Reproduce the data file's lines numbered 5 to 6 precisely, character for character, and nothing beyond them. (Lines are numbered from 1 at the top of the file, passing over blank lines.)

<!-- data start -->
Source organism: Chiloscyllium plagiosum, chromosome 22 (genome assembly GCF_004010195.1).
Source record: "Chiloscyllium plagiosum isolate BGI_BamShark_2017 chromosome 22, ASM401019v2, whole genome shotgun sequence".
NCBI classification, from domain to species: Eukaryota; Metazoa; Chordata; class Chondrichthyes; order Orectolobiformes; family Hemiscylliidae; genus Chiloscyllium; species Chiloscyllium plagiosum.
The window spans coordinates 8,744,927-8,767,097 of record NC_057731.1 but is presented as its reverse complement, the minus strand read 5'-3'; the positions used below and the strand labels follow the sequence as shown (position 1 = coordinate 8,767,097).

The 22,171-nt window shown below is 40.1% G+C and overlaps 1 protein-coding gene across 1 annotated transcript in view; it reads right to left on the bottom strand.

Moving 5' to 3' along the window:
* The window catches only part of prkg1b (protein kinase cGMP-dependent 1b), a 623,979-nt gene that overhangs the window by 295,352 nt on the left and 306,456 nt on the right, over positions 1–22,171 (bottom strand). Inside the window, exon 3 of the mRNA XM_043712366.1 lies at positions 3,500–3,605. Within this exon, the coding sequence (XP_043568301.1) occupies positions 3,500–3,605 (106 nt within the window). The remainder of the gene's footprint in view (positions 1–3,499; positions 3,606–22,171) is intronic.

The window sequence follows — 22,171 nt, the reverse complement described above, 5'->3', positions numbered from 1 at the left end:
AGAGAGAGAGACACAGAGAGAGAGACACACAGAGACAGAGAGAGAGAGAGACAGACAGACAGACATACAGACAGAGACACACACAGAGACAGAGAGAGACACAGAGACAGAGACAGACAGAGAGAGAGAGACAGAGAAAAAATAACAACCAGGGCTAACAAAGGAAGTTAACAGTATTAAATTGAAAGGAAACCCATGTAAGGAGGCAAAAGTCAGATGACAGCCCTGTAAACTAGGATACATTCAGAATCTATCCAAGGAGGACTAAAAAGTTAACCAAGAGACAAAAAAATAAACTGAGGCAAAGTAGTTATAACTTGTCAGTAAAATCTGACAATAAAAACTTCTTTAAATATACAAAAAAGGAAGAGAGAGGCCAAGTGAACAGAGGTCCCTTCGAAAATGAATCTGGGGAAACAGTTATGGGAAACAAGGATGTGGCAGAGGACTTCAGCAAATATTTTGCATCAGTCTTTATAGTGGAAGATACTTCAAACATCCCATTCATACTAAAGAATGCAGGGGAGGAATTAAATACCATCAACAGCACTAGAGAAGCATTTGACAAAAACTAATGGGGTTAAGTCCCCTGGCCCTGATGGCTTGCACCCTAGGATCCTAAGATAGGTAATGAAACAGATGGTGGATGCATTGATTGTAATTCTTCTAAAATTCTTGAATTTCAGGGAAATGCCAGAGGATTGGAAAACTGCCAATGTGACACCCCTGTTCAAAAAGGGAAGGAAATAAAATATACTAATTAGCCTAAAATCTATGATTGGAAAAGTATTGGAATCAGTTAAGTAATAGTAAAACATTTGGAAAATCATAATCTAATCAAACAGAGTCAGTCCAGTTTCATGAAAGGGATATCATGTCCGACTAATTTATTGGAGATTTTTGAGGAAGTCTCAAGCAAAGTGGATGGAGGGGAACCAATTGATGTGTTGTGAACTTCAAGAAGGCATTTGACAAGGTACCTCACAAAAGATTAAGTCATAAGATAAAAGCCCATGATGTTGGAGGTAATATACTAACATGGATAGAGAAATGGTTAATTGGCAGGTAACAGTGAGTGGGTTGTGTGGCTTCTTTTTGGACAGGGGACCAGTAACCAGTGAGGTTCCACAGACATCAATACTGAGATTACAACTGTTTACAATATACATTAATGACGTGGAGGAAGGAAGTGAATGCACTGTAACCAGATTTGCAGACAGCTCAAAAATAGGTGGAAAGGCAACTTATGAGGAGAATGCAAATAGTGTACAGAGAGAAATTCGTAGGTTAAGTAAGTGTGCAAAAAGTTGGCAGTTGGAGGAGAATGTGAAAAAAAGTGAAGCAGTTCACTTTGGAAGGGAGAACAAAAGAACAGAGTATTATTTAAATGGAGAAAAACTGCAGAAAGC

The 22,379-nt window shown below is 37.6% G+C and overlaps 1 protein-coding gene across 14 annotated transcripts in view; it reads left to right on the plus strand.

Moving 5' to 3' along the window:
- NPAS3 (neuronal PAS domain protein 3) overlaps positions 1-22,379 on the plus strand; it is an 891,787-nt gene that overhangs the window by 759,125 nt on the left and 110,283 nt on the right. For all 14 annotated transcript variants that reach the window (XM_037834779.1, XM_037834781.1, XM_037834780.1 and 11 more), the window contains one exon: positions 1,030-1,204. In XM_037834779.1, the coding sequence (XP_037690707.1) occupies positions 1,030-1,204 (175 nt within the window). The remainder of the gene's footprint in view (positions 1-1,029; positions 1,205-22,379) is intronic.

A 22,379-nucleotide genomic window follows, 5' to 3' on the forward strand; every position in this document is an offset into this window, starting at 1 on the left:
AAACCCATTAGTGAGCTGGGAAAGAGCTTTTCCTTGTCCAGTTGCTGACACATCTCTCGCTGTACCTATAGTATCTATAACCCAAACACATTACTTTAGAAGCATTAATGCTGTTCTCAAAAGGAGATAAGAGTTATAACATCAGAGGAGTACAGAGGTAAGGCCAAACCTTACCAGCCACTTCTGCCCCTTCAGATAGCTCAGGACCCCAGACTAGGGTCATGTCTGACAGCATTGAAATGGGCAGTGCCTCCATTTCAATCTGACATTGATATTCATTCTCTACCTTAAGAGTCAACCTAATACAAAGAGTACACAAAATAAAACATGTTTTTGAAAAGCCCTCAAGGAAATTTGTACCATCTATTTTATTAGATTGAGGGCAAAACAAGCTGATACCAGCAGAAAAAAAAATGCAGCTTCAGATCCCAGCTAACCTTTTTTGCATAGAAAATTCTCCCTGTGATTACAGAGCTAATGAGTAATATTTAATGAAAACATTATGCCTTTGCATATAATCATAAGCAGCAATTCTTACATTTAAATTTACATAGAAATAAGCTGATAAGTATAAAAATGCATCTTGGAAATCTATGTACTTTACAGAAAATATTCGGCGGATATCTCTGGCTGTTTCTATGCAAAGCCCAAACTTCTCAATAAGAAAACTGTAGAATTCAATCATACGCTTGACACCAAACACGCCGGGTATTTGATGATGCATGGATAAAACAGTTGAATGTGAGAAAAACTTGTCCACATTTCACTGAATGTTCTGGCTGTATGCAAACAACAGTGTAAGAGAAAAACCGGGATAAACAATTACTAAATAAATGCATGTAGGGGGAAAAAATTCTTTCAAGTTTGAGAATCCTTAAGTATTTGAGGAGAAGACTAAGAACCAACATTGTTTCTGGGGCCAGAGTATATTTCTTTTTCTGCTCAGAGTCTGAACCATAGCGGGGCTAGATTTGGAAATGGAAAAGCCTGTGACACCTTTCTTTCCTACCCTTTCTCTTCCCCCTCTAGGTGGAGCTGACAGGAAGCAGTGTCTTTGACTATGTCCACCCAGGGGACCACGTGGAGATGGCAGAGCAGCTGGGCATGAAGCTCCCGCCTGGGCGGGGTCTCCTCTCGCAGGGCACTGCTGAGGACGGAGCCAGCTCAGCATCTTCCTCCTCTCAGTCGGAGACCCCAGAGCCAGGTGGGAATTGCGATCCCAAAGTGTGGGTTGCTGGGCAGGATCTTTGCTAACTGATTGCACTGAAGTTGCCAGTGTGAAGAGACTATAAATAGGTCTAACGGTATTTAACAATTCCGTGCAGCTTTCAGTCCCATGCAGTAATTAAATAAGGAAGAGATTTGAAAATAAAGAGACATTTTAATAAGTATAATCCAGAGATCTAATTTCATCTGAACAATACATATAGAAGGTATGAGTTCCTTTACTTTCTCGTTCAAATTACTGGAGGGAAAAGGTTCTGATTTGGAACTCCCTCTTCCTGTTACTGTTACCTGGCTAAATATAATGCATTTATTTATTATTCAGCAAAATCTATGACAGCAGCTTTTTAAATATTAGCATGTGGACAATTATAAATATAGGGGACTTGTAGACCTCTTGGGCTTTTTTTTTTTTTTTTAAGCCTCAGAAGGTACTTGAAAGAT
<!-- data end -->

The 22,171-nt window shown below is 40.1% G+C and overlaps 1 protein-coding gene across 1 annotated transcript in view; it reads right to left on the bottom strand.

Moving 5' to 3' along the window: